We’ve all seen it; some may have done it. Quick little one-liners “Oh my goodness, I can’t believe my patient did X….”, the ‘asking for help’ “84yr old Female, fell over her cat and *this* is the wound on her hip what would you do…?” or the educational “Look at this very unusual ECHO finding what is it <Insert Poll here>”.
Patients are interesting. Patients have conditions that are really, seriously, impactfully educational. Sometimes they present with something unusual and why not use the power of twitter to consult with experts; after all it’s the patient who will benefit in the long run, right?
Social media guidance varies by profession. But I’m a nurse so let’s go with that one for now.
Nurses, midwives and nursing associates may put their registration at risk, and students may jeopardise their ability to join our register, if they act in any way that is unprofessional or unlawful on social media including (but not limited to): • sharing confidential information inappropriately; • posting pictures of patients and people receiving care without their consent; • posting inappropriate comments about patients; • bullying, intimidating or exploiting people; • building or pursuing relationships with patients or service users; • stealing personal information or using someone else’s identity; • encouraging violence or self-harm; and • inciting hatred or discrimination.
NMC Social Media Guidance
We have access to information that maybe nobody else does. But what we do with that information is incredibly important. Daily we weigh up and decide what to do with this information including how to act on it and how to record it. Using this sort of information has long been an acceptable form of self-directed learning/ reflection and also educationally to help others in our profession. How is this OK? Well, we properly anonymise it and ensure we use it appropriately, respectfully and professionally. Where possible, we gain consent from the patient and it is our responsibility to ensure that due process is followed.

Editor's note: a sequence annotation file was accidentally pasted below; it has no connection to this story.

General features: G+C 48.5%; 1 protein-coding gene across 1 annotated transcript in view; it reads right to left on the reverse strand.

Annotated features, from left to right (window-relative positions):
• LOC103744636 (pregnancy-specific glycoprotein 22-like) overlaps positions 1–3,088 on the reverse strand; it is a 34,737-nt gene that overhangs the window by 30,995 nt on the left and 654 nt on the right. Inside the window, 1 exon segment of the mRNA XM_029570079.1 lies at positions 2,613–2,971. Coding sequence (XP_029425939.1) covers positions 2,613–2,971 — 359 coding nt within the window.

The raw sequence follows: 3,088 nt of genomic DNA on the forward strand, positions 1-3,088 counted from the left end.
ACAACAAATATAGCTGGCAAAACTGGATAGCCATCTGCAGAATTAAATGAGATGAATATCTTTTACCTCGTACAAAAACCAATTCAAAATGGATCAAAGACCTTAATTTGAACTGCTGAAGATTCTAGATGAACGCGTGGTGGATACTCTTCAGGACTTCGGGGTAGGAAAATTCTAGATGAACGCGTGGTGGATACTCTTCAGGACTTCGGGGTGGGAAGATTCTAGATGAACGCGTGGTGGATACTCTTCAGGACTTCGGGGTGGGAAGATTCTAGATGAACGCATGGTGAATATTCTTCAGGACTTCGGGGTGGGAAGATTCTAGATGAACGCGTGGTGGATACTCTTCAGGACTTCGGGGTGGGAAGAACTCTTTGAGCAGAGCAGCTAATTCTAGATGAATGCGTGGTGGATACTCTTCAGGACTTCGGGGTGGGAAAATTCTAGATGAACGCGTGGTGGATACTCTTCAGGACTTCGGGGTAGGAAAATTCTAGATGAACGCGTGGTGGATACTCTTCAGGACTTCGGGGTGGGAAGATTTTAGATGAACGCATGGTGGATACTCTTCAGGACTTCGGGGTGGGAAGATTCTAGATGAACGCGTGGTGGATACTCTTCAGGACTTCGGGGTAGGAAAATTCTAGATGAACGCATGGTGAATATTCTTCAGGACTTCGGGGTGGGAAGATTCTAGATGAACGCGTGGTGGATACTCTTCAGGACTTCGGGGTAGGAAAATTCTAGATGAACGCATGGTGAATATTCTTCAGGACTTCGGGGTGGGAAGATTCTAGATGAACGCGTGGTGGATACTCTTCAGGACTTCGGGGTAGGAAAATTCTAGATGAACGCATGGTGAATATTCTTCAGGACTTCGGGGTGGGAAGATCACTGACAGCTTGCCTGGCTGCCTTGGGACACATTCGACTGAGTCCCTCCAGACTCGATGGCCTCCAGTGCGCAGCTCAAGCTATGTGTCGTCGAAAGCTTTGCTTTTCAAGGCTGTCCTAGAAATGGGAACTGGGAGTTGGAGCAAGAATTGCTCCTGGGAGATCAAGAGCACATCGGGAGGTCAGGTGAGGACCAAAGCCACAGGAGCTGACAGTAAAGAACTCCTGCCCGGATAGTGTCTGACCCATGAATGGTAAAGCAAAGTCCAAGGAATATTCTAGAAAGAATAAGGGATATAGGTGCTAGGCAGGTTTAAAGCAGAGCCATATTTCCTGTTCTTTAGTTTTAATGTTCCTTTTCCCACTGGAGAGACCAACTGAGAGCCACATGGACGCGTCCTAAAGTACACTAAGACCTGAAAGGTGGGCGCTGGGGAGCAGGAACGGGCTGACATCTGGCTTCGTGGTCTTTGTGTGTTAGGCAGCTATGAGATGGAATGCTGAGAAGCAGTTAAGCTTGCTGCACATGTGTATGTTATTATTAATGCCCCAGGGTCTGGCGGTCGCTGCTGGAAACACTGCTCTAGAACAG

Social media is tricky when it comes to privacy. We can find ourselves being lulled into a false sense of intimacy with the person we are communicating with, especially when it comes to those long back and forth types of conversations; the paradox of personal dialogue in a completely public forum. Some forms of social media may feel safer than others; but don’t be deceived. There is no social media medium that is ever OK to share patient identifiable information and, I would suggest, information about a patient that is possible to trace back to it’s owner no matter how convoluted that journey may be.
So, what do we do then? We want to enjoy social media, we want to learn, we want to share experiences that may help others. Well, for guidance we can once again to look to our regulator which states:
“The Code emphasises the importance of putting the interests of people using or needing nursing or midwifery services first. You should always make sure that your behaviour on social media is in line with this.”